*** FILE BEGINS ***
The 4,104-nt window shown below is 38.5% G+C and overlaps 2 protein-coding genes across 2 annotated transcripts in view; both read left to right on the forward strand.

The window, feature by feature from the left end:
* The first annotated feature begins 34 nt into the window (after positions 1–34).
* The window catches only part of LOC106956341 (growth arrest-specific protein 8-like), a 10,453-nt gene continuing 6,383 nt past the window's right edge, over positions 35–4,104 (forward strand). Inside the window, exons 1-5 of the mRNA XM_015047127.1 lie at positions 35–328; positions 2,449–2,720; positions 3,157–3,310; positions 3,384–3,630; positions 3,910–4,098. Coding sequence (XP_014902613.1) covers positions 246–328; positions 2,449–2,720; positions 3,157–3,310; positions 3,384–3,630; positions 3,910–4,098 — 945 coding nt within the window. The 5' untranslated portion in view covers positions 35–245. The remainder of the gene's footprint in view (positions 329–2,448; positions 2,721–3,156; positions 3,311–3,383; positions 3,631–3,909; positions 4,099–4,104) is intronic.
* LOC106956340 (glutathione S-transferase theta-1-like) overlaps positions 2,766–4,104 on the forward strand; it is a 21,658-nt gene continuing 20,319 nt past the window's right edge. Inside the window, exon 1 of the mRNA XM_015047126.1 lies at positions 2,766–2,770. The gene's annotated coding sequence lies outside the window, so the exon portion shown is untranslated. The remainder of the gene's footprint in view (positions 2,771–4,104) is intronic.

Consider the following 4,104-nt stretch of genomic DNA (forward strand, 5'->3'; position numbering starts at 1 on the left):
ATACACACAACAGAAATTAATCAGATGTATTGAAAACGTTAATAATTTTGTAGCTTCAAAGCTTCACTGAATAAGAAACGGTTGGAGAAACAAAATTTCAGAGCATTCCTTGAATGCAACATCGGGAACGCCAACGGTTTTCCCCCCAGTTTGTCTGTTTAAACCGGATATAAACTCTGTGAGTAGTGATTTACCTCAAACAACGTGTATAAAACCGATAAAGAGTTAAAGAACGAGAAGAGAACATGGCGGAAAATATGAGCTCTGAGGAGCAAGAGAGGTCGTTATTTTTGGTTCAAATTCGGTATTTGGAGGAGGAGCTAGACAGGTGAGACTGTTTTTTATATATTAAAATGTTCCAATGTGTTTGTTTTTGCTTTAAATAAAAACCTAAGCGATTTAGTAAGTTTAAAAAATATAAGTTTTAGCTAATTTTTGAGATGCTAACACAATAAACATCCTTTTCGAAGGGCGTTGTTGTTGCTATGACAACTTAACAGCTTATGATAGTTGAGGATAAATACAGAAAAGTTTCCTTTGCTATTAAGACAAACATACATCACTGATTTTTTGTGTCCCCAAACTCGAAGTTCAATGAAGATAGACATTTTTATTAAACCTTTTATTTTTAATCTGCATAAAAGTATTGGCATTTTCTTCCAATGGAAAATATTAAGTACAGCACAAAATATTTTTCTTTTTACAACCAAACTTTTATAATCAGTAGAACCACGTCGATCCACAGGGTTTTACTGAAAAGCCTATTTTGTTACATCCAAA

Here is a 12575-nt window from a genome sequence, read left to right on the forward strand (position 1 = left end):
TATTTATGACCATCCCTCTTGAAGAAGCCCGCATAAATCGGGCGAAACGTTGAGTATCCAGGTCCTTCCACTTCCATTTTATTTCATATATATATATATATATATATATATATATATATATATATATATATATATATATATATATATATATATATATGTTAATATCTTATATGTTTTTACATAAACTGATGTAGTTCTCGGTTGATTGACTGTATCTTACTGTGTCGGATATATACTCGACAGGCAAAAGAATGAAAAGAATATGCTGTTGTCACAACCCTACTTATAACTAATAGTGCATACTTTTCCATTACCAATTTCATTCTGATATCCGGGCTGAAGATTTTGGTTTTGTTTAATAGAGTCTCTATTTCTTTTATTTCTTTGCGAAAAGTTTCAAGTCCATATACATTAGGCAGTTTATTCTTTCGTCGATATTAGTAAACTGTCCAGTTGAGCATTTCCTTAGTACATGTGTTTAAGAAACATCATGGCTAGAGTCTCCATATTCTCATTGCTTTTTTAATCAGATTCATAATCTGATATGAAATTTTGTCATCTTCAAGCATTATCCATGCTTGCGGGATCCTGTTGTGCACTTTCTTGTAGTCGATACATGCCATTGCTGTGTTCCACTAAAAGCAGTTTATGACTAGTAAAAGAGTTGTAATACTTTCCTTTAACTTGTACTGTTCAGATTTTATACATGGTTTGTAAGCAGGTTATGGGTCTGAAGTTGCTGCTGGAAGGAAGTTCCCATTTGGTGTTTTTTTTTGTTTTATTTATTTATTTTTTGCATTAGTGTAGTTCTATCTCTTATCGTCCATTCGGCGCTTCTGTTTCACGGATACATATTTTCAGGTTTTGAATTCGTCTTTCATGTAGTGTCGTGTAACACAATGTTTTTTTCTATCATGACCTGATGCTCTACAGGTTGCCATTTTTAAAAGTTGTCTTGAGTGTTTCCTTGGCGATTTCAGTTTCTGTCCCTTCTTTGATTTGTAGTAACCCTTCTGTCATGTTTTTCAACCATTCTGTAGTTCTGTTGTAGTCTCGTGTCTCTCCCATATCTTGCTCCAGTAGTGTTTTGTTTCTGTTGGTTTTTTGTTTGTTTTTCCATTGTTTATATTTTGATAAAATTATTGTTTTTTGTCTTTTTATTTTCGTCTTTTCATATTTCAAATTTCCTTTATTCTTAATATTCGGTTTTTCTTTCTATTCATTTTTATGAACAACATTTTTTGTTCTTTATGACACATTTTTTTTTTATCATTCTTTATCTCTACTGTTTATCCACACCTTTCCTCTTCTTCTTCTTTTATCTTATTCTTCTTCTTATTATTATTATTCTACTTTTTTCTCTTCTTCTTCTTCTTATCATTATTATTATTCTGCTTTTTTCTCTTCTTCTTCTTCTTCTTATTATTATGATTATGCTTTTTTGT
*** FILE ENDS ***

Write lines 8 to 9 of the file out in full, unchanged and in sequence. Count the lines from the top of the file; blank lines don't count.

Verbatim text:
Here is a 12575-nt window from a genome sequence, read left to right on the forward strand (position 1 = left end):
TATTTATGACCATCCCTCTTGAAGAAGCCCGCATAAATCGGGCGAAACGTTGAGTATCCAGGTCCTTCCACTTCCATTTTATTTCATATATATATATATATATATATATATATATATATATATATATATATATATATATATATATATATATATATATGTTAATATCTTATATGTTTTTACATAAACTGATGTAGTTCTCGGTTGATTGACTGTATCTTACTGTGTCGGATATATACTCGACAGGCAAAAGAATGAAAAGAATATGCTGTTGTCACAACCCTACTTATAACTAATAGTGCATACTTTTCCATTACCAATTTCATTCTGATATCCGGGCTGAAGATTTTGGTTTTGTTTAATAGAGTCTCTATTTCTTTTATTTCTTTGCGAAAAGTTTCAAGTCCATATACATTAGGCAGTTTATTCTTTCGTCGATATTAGTAAACTGTCCAGTTGAGCATTTCCTTAGTACATGTGTTTAAGAAACATCATGGCTAGAGTCTCCATATTCTCATTGCTTTTTTAATCAGATTCATAATCTGATATGAAATTTTGTCATCTTCAAGCATTATCCATGCTTGCGGGATCCTGTTGTGCACTTTCTTGTAGTCGATACATGCCATTGCTGTGTTCCACTAAAAGCAGTTTATGACTAGTAAAAGAGTTGTAATACTTTCCTTTAACTTGTACTGTTCAGATTTTATACATGGTTTGTAAGCAGGTTATGGGTCTGAAGTTGCTGCTGGAAGGAAGTTCCCATTTGGTGTTTTTTTTTGTTTTATTTATTTATTTTTTGCATTAGTGTAGTTCTATCTCTTATCGTCCATTCGGCGCTTCTGTTTCACGGATACATATTTTCAGGTTTTGAATTCGTCTTTCATGTAGTGTCGTGTAACACAATGTTTTTTTCTATCATGACCTGATGCTCTACAGGTTGCCATTTTTAAAAGTTGTCTTGAGTGTTTCCTTGGCGATTTCAGTTTCTGTCCCTTCTTTGATTTGTAGTAACCCTTCTGTCATGTTTTTCAACCATTCTGTAGTTCTGTTGTAGTCTCGTGTCTCTCCCATATCTTGCTCCAGTAGTGTTTTGTTTCTGTTGGTTTTTTGTTTGTTTTTCCATTGTTTATATTTTGATAAAATTATTGTTTTTTGTCTTTTTATTTTCGTCTTTTCATATTTCAAATTTCCTTTATTCTTAATATTCGGTTTTTCTTTCTATTCATTTTTATGAACAACATTTTTTGTTCTTTATGACACATTTTTTTTTTATCATTCTTTATCTCTACTGTTTATCCACACCTTTCCTCTTCTTCTTCTTTTATCTTATTCTTCTTCTTATTATTATTATTCTACTTTTTTCTCTTCTTCTTCTTCTTATCATTATTATTATTCTGCTTTTTTCTCTTCTTCTTCTTCTTCTTATTATTATGATTATGCTTTTTTGT